Do you have a scope and cycle to your curriculum?

Do you have a scope and cycle to your curriculum?

Writing curriculum is one of the most challenging endeavors a youth worker undertakes.  (I have found that it is hard even writing the word curriculum, mostly because I am a horrible speller.)  As hard as writing curriculum can be, what really makes a curriculum great or awful is its scope and cycle.  And this is where Orange's XP3 Student ministry curriculum hits it out of the park!

It is often confusing cruising through a website and trying to figure out what is going on, why they do what they do, and how it all fits together. I get that 90% of that confusion is because I don't pay attention and skim read. So, I really enjoyed sitting down and having the creators of this material, Jeremy Zach and Jared Herd, explain it to me.

These two guys and their team put together some really great material. But what is even more compelling is the values they begin with as they write their curriculum.

Here are a few values that form the foundation of how this curriculum is put together.

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5 key ingredients for a thriving student ministry

5 key ingredients for a thriving student ministry

Youth ministry is actually the best and easiest job on the planet!

I know many of you singed up for this gig because you love students and you desperately want them to love Jesus.  And while this initial passion will get you started down the road of student ministry, there are some other essential ingredients that are vital for a long term, sustained ministry.  Here are the 5 basic pillars for a sound infrastructure for your student ministry.  And when you put these in place, you can get back to the thing you were called to do! LOVE KIDS AND HELP THEM LOVE JESUS!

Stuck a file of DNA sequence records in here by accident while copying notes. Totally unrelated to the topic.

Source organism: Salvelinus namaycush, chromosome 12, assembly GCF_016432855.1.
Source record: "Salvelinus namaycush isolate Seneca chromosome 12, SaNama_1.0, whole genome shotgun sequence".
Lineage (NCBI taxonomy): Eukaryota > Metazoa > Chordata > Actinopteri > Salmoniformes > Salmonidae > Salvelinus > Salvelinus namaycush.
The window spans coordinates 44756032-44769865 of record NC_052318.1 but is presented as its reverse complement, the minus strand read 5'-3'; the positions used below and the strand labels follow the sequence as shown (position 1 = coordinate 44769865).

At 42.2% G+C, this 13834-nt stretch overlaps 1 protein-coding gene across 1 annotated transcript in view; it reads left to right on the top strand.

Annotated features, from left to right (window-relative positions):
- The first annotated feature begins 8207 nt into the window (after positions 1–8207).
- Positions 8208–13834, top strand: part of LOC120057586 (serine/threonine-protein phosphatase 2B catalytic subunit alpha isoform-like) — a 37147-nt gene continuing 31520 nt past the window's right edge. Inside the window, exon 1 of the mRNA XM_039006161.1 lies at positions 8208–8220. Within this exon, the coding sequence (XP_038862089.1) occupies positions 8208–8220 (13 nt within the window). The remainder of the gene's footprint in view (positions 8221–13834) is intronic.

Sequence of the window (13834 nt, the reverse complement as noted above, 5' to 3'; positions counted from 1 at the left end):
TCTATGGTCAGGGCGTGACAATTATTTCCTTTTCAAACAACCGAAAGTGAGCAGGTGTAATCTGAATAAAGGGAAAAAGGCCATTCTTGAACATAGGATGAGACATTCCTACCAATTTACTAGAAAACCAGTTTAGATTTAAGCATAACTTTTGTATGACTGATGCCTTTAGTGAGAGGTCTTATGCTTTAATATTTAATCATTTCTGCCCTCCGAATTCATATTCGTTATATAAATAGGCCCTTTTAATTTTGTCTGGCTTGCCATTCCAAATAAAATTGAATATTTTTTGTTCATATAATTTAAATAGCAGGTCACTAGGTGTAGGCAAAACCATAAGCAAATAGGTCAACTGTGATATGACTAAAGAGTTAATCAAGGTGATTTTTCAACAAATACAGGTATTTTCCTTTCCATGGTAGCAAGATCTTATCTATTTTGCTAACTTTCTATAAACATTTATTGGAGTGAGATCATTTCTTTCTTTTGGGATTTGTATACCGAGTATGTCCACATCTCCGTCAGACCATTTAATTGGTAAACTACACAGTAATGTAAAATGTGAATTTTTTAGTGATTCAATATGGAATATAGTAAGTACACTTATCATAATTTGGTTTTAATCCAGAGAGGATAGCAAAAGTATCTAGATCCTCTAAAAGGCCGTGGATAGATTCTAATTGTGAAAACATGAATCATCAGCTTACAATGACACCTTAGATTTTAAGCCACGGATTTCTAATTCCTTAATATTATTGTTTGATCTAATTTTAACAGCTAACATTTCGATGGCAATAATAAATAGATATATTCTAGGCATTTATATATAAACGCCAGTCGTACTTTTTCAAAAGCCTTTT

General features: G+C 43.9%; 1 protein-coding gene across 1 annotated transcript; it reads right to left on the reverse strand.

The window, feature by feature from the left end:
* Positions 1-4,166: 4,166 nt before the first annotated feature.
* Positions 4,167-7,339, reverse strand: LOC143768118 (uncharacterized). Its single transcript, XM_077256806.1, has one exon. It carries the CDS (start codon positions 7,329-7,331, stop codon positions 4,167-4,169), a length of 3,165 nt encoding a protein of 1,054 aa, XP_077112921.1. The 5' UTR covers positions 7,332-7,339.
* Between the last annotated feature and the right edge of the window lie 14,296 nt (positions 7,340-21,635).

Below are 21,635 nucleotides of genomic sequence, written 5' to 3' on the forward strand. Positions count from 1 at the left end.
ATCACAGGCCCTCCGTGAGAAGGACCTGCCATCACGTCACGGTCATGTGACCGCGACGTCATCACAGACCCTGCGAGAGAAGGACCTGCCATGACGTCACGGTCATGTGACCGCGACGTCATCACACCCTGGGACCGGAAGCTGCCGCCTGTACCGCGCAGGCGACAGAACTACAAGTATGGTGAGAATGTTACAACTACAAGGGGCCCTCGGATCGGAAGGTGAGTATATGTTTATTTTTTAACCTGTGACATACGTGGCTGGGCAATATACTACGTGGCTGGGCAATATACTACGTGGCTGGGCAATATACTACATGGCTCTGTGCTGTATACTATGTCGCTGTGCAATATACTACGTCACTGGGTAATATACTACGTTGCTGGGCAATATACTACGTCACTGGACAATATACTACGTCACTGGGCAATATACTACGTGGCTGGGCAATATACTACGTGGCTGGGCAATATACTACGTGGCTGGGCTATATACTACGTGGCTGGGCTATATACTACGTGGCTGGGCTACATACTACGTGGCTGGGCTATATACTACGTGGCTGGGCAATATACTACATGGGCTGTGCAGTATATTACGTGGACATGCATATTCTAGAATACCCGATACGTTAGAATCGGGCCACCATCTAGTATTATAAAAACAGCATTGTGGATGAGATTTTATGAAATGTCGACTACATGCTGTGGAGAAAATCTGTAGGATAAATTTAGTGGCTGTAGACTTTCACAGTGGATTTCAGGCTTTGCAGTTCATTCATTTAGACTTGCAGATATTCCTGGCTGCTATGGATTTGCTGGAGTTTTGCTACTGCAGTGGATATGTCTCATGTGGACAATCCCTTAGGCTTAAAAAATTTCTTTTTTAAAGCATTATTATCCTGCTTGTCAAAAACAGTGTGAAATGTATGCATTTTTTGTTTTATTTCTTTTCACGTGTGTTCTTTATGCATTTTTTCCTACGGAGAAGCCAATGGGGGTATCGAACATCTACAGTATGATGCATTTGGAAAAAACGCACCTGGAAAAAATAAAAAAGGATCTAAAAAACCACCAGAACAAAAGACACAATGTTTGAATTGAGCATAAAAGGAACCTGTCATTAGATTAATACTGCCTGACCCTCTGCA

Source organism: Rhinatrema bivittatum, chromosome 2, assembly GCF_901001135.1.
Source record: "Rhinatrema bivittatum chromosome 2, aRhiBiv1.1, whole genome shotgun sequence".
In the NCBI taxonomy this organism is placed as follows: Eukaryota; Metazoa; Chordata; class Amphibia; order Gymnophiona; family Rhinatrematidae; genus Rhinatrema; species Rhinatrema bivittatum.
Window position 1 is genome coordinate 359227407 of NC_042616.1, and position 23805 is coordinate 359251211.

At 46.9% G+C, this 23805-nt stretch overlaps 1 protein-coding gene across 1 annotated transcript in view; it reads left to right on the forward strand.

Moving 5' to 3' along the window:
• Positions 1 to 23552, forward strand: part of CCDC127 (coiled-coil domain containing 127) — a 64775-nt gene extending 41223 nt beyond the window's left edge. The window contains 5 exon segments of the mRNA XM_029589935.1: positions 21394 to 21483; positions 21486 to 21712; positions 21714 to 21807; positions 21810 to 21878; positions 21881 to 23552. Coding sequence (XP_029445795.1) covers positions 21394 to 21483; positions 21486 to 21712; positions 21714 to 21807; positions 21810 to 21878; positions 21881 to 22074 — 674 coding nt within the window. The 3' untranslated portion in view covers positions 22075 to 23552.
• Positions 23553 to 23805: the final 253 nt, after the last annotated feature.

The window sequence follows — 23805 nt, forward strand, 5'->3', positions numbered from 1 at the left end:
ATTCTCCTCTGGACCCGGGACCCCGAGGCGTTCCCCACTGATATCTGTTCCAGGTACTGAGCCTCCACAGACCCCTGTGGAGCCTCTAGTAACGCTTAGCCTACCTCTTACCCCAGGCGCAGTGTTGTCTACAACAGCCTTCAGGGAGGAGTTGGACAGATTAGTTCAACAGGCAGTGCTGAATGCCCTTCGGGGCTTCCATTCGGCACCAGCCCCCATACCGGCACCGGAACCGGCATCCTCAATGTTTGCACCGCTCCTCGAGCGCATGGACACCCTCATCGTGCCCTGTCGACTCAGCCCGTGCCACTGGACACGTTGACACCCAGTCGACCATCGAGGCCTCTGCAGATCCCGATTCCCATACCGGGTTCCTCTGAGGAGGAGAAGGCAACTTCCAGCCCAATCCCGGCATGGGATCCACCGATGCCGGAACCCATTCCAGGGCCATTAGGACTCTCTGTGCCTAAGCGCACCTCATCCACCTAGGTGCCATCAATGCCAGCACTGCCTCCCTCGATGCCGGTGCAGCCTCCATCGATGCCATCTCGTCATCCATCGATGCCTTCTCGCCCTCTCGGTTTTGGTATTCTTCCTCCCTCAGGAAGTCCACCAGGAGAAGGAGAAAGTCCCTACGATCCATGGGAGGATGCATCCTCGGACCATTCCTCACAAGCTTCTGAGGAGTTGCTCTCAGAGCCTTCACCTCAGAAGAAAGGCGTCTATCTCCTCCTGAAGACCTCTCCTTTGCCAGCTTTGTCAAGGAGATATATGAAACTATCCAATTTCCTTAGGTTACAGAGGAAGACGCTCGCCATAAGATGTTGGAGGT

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Need a partner in building a sustainable youth ministry?

Screen shot 2013-10-02 at 6.41.32 AM Most youth workers I know have gotten into student ministry because they love Jesus and they love kids.  Their heart and passion is often overflowing.  And this initial fire brings excitement, growth, and even some fruit.  If there is one thing youth workers are known for it is starting strong.  And on the flip side, the other thing youth workers are known for is flaming out!

Building a sustainable youth ministry takes a team.

Your initial love and passion can honestly only get you so far.  After about 6 months you have used up all your greatest talks, greatest games, greatest gimmicks, and you can see the fruit of your greatest work is starting to have diminishing returns.  Building a student ministry that lasts takes more than passion.  It takes an intentional plan to build a student ministry that will survive the waves and winds of this crazy job.

Like all buildings, the strongest and most stable are the ones who have the strongest infrastructure.  These buildings are not simple shelters, but they are highly engineered structures that require a team of experts to work together to draw plans and actually build.  And like a complex building, a sustainable student ministry needs much more than your passion and our expertise.

We get for a building project there must be engineers, architects, construction workers, contractors, interior designers, electricians, plumbers, and on and on.  But do you really get that your student ministry needs a team as well.

Orange as a vital partner in sustainable student ministry.